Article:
NEW DELHI - India is going ahead with Covid-19 vaccine trials for children as young as two amid concerns that further mutations of the coronavirus could potentially have a serious impact on them.
Two Indian companies - Bharat Biotech and Zydus Cadila - are at the forefront of conducting trials on children and teenagers, who are currently not eligible for vaccination.
Trials of Bharat Biotech's Covaxin have started for children aged between two and 18 at multiple hospitals, including the All India Institute of Medical Sciences (AIIMS) in Delhi and Patna.
A total of 525 children will be enrolled in the Covaxin trials.
At Patna AIIMS, more than 25 children have so far received the first dose of the vaccine with the second one due 28 days later. The children have been divided into three age groups - between 12 and 18, six and 12 and two to six - in the trials.
It is estimated that vaccines could be made available to children in about six months although the medical superintendent of AIIMS Patna, Dr C.M. Singh, who is leading the trials at the institute, believes it could be sooner.
"Once there is sufficient evidence that the vaccine is safe for children, there can be emergency approval. It could be that the vaccine will be in the market in three months, though completion of the trial will take 208 days," he told The Straits Times.
In January, Covaxin was approved for emergency use on adults even before the completion of trials.
Separately, Zydus Cadila is testing its Covid-19 vaccine on children aged between 12 and 18, along with adults.
A senior government official said the firm is likely to apply for a vaccine licence in as early as two weeks.
India went through a devastating second Covid-19 wave that was attributed to the more infectious and deadly Delta variant of the coronavirus. But the number of infections has since come down from the peak of more than 400,000 a day.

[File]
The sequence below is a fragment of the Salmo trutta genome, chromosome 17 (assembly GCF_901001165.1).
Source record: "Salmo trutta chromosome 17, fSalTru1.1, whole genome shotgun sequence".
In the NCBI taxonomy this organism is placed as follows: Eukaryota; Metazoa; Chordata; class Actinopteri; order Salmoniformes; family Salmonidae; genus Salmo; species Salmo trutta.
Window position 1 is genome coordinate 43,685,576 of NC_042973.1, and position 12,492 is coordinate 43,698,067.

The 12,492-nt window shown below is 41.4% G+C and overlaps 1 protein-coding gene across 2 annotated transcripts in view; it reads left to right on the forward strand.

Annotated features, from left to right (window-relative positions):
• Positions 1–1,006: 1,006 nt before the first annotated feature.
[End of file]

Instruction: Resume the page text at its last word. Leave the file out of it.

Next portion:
The figure was 92,596 cases in the 24 hours up to Wednesday (June 9). India's total caseload stands at 29.1 million.
Dr Bakul Jayant Parekh, a member of the Indian Academy of Paediatrics Covid-19 Task Force, said an analysis of government data indicated that infections among children went up in the second wave.
Three per cent of total infections in the first wave were among those below the age of 18 but this figure more than doubled to 6.8 per cent in the second wave, he said. He attributed the jump to greater exposure of children to the virus that was more infectious.
While around 90 per cent of infected children remain asymptomatic or develop only mild symptoms, Dr Parekh, a paediatrician based in Mumbai, said children are nonetheless "superspreaders" and, if left unvaccinated, can spread infections to vulnerable elderly members of their family.
"Vaccinating children will also ensure India reaches herd immunity faster because those below the age of 18 account for around a third of the country's population," he told ST.
Schools around India have remained mostly shut since March last year and the possibility of them reopening hinges on vaccination because many parents are waiting for their children to be immunised before sending them back to classes.
Like many parents, Mr Kanchon Mitra, 42, a design professional who lives in Ghaziabad, a Delhi suburb, said the thought of sending his unvaccinated 10-year-old daughter to school worries him.
"Knowing that the third wave is looming around the corner, school is out of the question before vaccination," he told ST, adding that he would prefer to have his daughter receive a vaccine with limited protection than leave her completely vulnerable to an infection.
"Each time I go outside, I am always wary of what I may be carrying back home since she is not vaccinated," Mr Mitra said.
Many Indian states have begun priority vaccination for parents with children below the age of 12 in an effort to protect the young.
Dr Digant Shastri, a paediatrician based in Surat in Gujarat, described this as a good strategy and suggested that teachers and other staff members in schools also be vaccinated if schools were to be reopened before the children are immunised.
"Opening schools before a proper vaccine is offered for children or before herd immunity develops can bring chances of cross-infection among children," Dr Shastri said.
Still, a key issue is vaccine availability, said NITI Aayog member (Health), Dr. V K Paul. Vaccinating children between the ages of 12 and 18 alone would need around 260 million doses in total. Demand is already outstripping supply for the adult population, he noted.
"We can't have some people getting and others not getting," he said at a recent briefing.